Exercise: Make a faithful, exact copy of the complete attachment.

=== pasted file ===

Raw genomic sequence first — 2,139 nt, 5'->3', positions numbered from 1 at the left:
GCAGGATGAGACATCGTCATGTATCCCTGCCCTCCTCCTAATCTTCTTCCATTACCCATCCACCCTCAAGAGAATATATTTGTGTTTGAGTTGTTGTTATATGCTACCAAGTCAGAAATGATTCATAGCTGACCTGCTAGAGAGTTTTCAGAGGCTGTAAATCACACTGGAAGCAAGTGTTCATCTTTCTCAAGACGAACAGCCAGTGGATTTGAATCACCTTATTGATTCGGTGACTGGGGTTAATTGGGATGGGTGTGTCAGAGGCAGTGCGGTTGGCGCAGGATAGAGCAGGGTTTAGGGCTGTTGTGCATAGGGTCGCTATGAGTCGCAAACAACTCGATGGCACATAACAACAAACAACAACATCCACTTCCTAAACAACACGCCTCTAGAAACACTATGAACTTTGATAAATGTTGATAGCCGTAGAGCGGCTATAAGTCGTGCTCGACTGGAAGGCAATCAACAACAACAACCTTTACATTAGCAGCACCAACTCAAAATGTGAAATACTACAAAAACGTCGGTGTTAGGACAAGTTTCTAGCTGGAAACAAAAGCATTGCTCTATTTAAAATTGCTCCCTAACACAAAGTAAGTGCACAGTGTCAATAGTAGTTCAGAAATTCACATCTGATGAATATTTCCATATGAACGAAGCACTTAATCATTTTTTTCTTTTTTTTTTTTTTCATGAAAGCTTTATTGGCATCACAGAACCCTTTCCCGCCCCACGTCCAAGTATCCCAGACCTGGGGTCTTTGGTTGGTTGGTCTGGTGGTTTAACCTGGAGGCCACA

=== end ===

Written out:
Raw genomic sequence first — 2,139 nt, 5'->3', positions numbered from 1 at the left:
GCAGGATGAGACATCGTCATGTATCCCTGCCCTCCTCCTAATCTTCTTCCATTACCCATCCACCCTCAAGAGAATATATTTGTGTTTGAGTTGTTGTTATATGCTACCAAGTCAGAAATGATTCATAGCTGACCTGCTAGAGAGTTTTCAGAGGCTGTAAATCACACTGGAAGCAAGTGTTCATCTTTCTCAAGACGAACAGCCAGTGGATTTGAATCACCTTATTGATTCGGTGACTGGGGTTAATTGGGATGGGTGTGTCAGAGGCAGTGCGGTTGGCGCAGGATAGAGCAGGGTTTAGGGCTGTTGTGCATAGGGTCGCTATGAGTCGCAAACAACTCGATGGCACATAACAACAAACAACAACATCCACTTCCTAAACAACACGCCTCTAGAAACACTATGAACTTTGATAAATGTTGATAGCCGTAGAGCGGCTATAAGTCGTGCTCGACTGGAAGGCAATCAACAACAACAACCTTTACATTAGCAGCACCAACTCAAAATGTGAAATACTACAAAAACGTCGGTGTTAGGACAAGTTTCTAGCTGGAAACAAAAGCATTGCTCTATTTAAAATTGCTCCCTAACACAAAGTAAGTGCACAGTGTCAATAGTAGTTCAGAAATTCACATCTGATGAATATTTCCATATGAACGAAGCACTTAATCATTTTTTTCTTTTTTTTTTTTTTCATGAAAGCTTTATTGGCATCACAGAACCCTTTCCCGCCCCACGTCCAAGTATCCCAGACCTGGGGTCTTTGGTTGGTTGGTCTGGTGGTTTAACCTGGAGGCCACA